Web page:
The transient bacteremia in cirrhosis is due to the congestion of the small and large intestine in portal hypertension with altered permeability. A impaired immune response facilitates pathogenic strain proliferation [79] and the translocation of gut-derived endotoxins (mainly lipopolysaccharide), leading to the activation of Toll-like receptors, involved in the pathogenesis of IR [80].
The deterioration of beta-cell function is mainly driven by chronic hyperglycemia, which causes toxic damage to the pancreatic islets of Langerhans [81,82,83]. This process is enhanced by the accumulation of advanced glycation end products (AGEs), by inducing oxidative stress. The liver is involved in the clearance of AGEs; in cirrhosis, these products may not be properly metabolized, thus boosting oxidative stress in beta cells [84]. One further worsening factor is constituted by the systemic low-grade hypoxia induced by cirrhosis and related to the severity of the disease [85]. Chronic liver tissue injury and the persistence of alterations in normal intrahepatic vascular perfusion are responsible for the hypoxic parenchymal microenvironment. Moreover, the ineffective liver clearance of vasodilating agents (e.g., nitric oxide), coming from the splanchnic circulation, may affect pulmonary regulatory function, resulting in diffusion–perfusion defects and persistent capillary dilation, contributing to systemic hypoxemia.
The subsequent activation of hypoxia-inducible factors (mainly HIF-1α) can trigger an inflammatory response in beta cells, as well as directly altering glucose metabolism [86], contributing to the development of overt diabetes.

4.2. Hepatogenous Diabetes

About 80% of cirrhotic patients become glucose intolerant, and nearly 20% of them develop frank diabetes [87]. In 1906, diabetes arising in cirrhosis was renamed “hepatogenous diabetes” to distinguish this entity from type 2 diabetes [88]. Hepatogenous diabetes shares neither the same risk factors of type 2 diabetes (family history, obesity and older age) nor the same complications (mainly micro- and macrovascular damage) [89]. The onset of hepatogenous diabetes is relatively more rapid compared to that of type 2 diabetes, as up to 20% of cirrhotic patients develop hyperglycemia within 5 years [90,91]. This form of diabetes often presents with normal glucose levels (due to impaired glucose metabolism) and normal glycated hemoglobin (due to the reduced lifespan of erythrocytes) [92,93]. As a result, the presence of diabetes can only be suspected based on high glycated hemoglobin levels in a small proportion of patients. Interestingly, fructosamine measurement, which reflects the glycemic status over 2–4 weeks, seems to be more accurate for the evaluation of glycemic control in this population [94].
In hepatogenous diabetes, the specific pathophysiological pathways include impaired insulin sensitivity, which represents an early event, and subsequently beta-cell dysfunction, essential for the transition to frank diabetes [88].
The interplay between peripheral tissues and the liver is crucial in determining the phenotype. One seminal Australian study conducted in 1980 found that the liver production of endogenous glucose was markedly reduced in cirrhotic patients, even in those without diabetes, as a consequence of glucose intolerance driven by peripheral (muscle) IR, while the liver was hypersensitive to insulin action [95]. One subsequent study from Petrides et al. demonstrated a reduction of glycogen synthesis in the muscle [96]. As cirrhosis progresses, there is no further worsening of IR: in one study conducted in 2016 on 300 pretransplant patients, the proportions of individuals with diabetes, with respect to those without diabetes or with prediabetes, did not differ among the different grades of cirrhosis severity [97].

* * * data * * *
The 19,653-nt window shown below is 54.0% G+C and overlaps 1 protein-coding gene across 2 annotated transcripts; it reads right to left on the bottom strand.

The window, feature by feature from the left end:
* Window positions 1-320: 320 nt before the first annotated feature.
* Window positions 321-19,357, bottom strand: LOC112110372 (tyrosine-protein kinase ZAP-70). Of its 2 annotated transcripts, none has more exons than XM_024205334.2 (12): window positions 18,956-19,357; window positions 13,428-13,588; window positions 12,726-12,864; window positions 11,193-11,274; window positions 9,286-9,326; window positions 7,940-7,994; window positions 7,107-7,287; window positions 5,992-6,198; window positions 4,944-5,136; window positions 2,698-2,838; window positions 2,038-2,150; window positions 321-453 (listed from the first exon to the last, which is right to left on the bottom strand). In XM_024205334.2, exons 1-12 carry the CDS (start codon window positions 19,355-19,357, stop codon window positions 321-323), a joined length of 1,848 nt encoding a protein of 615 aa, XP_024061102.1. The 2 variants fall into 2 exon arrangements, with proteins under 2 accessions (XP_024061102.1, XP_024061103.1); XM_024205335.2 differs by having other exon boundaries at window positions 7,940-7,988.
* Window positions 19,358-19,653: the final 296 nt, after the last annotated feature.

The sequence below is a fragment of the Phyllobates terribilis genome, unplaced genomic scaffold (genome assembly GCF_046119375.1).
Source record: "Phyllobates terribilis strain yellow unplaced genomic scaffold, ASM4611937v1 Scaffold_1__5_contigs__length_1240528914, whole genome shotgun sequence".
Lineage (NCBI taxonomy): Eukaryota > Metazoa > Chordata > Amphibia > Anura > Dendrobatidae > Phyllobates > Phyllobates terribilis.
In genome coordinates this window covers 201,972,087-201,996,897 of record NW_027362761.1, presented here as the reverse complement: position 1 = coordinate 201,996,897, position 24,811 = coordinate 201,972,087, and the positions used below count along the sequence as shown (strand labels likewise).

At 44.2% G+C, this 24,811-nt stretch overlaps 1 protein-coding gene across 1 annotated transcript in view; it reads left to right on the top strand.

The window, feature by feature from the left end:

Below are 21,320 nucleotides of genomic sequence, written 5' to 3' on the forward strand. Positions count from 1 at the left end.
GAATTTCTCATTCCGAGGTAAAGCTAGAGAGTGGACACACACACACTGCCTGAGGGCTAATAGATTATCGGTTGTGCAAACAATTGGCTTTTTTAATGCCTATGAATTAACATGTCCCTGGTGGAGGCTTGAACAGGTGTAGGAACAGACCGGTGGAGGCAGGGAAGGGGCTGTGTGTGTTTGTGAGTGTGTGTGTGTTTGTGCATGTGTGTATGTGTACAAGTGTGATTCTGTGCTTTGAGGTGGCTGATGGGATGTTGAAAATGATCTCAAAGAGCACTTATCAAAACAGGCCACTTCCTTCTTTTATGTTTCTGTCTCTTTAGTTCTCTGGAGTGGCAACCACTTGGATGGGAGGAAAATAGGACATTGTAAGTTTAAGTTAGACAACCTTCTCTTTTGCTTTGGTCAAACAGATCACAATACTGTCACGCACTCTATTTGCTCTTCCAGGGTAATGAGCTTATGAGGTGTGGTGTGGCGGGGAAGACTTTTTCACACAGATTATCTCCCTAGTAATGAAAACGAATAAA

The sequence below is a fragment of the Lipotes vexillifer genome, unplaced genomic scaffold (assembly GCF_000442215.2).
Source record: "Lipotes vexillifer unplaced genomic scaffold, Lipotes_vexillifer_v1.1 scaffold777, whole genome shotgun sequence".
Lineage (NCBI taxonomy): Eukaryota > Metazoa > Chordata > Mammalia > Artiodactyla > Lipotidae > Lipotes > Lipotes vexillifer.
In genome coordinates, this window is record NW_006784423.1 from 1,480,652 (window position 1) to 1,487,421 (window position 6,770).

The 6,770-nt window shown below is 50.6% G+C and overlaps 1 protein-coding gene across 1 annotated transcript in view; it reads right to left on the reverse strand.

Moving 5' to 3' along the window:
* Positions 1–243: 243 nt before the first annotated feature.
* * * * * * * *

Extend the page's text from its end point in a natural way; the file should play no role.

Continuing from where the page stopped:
Hepatogenous diabetes does not affect short-term survival but seems to be associated with higher mortality in long-term periods [98,99,100], mainly driven by portal hypertension rather than the micro-/macrovascular complications of diabetes. Indeed, few patients develop retinopathy, as well as cardiovascular events [89].
Different longitudinal studies conducted on cirrhotic patients have assessed the role of diabetes in reducing transplantation-free survival (Table 1), with discordant results.
In one French study including 348 decompensated patients, diabetes was independently correlated with worse survival in patients with better liver functionality, as expressed by a Model for End-stage Liver Disease (MELD) score lower than 10 [103]. However, another large study conducted for a median time of 17 years challenged the independent impact of diabetes on survival [101].
Nonetheless, diabetes can impact the onset and severity of specific liver-related complications. Ascites seems to occur more frequently when diabetes is present, irrespectively of residual liver functionality [104]. This may be related to the microvascular alterations caused by diabetes that occur in the kidney and in the liver, facilitating the onset of portal hypertension [75,105]. Similarly, diabetes has been associated with hepatic encephalopathy, independently of MELD score [106]. Autonomic neuropathy and impaired intestinal motility may accelerate the onset of small intestinal bacterial overgrowth and bacterial translocation, a major causal factor of encephalopathy. Interestingly, the administration of acarbose in patients with cirrhosis and diabetes significantly reduced blood ammonia levels, improving psychometric tests for minimal encephalopathy [107]. Diabetes acts in synergy with cirrhosis in conferring a higher risk of bacterial infections, as emerged from studies conducted on patients undergoing liver transplantation [108].